At its entrance on the south face, house has very large jutting roof. Apart from all other functions, it is an excellent regulator of the sunlight. At noon, when the sun is very high at the summer, the jutting roof place the entire south face in the shade. In winter, at Christmas, when the morning sun shines at a very low angle, and when warmth of the sun is appreciated, the shadow is very short, allowing the sun to shine through the windows deep into the house.
Steep roof with deep hip ends significantly separates the Bovec house from the neighbouring Kobarid-Friulian house and connects it with the nearby Alpine world. The form of the roof makes the Bovec style architecture unique rural architecture.
The Bovec house is covered by a steep gable roof, which at both ends finishes in two even steeper hip ends. It is placed unsymmetrically, so that it deeply overhangs the entrance. The slope is sharper than that of the Alpine house of Carniola or Carinthia. Such a steep incline could be result of experience with shingle so that snow could slip from the roof more quickly. The reason might be also the fact that a large attic was required for hay storage. Farm buildings are smaller. Roofs are placed on the building symmetrically and could also be without hip ends.
The roof covering is wooden, made of split larch or pine shingle. Some assumptions exist that the roof was originally covered by thatch. Shingles were later replaced by planks.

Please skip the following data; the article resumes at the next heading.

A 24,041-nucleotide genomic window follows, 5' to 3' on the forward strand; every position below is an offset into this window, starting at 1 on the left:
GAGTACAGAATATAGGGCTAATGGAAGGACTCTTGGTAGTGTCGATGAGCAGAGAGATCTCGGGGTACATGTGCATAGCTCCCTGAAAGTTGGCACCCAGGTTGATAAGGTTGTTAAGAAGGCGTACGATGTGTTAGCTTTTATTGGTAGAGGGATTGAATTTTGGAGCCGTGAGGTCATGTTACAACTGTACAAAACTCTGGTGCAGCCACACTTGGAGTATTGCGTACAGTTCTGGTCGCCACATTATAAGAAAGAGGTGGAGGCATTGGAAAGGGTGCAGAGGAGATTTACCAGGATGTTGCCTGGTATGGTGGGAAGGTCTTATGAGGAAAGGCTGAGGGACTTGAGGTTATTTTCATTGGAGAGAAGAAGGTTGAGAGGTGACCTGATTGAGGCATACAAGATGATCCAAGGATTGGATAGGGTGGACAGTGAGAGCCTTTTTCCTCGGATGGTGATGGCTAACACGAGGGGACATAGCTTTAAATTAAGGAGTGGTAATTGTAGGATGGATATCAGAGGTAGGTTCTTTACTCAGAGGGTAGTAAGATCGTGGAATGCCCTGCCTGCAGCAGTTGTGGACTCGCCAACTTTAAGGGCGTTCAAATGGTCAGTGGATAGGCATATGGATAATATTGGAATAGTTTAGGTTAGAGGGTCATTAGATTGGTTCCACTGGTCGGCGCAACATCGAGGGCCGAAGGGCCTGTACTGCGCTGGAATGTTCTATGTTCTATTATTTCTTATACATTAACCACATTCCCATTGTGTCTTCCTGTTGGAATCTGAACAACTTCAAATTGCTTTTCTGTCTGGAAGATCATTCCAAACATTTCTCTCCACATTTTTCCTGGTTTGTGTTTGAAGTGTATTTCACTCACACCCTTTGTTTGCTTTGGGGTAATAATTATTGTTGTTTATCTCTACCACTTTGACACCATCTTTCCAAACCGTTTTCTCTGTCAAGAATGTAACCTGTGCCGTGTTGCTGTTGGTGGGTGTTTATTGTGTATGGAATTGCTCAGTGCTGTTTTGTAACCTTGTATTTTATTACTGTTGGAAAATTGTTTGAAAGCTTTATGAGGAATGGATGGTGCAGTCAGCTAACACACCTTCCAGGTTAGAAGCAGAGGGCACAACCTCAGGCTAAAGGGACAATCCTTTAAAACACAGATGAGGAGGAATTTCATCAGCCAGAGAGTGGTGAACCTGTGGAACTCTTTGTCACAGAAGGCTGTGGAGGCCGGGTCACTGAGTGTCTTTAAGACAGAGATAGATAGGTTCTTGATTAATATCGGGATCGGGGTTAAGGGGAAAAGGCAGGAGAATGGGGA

Long jutting roof protect all entrances, most of the windows, the balcony and the stairs from the sun and the rain. Its width along the whole house makes it possible for many farm and household jobs to be performed in rainy weather.
The ganjk along with the stairs is an individual part of the house in its form and construction. It is placed at the longitudinal entrance facade, never on the side face.
The ganjk is supported by beams, which protrude over the longitudinal wall to the required width. The stairs open towards the ganjk and at the outer side they are supported by a stone wall, or wooden paneling. Under the stairs, a convenient woodshed with firewood is usually situated.
In typical farming environment, the stairs are usually constructed of wood. In villages around Bovec and Bovec itself, stairs are often made of brick or stone. The wooden stairs, which lead to the attic, lean against the ganjk. They are usually placed permanently because they are in use in summer and in winter.
Ganjk and the staircase are the only parts of the building which feature some very modest decoration. Another special feature of the Bovec house ganjk: only exceptionally is decorated by flower boxes, because the balustrade is used for beating carpets and drying laundry.
A self supporting chimney is the third special feature of the Bovec house and is preserved only partly. An attic, filled with hay was a constant fire hazard. Chimneys were poorly built, with a lot of drifts, which made the sparks possible to cause fires. The dug in design of the house made a relatively low self supporting chimney possible. Such chimney was technically controllable and there was no fire hazard. The vault kitchen was connected to the chimney by an inclined sheet metal smoke channel: round tube, wrapped with wire and covered with plaster.
Today, such chimneys have no practical value, since the construction technology and methods of heating have changed. The existent self supporting chimneys could be counted on the fingers of one hand.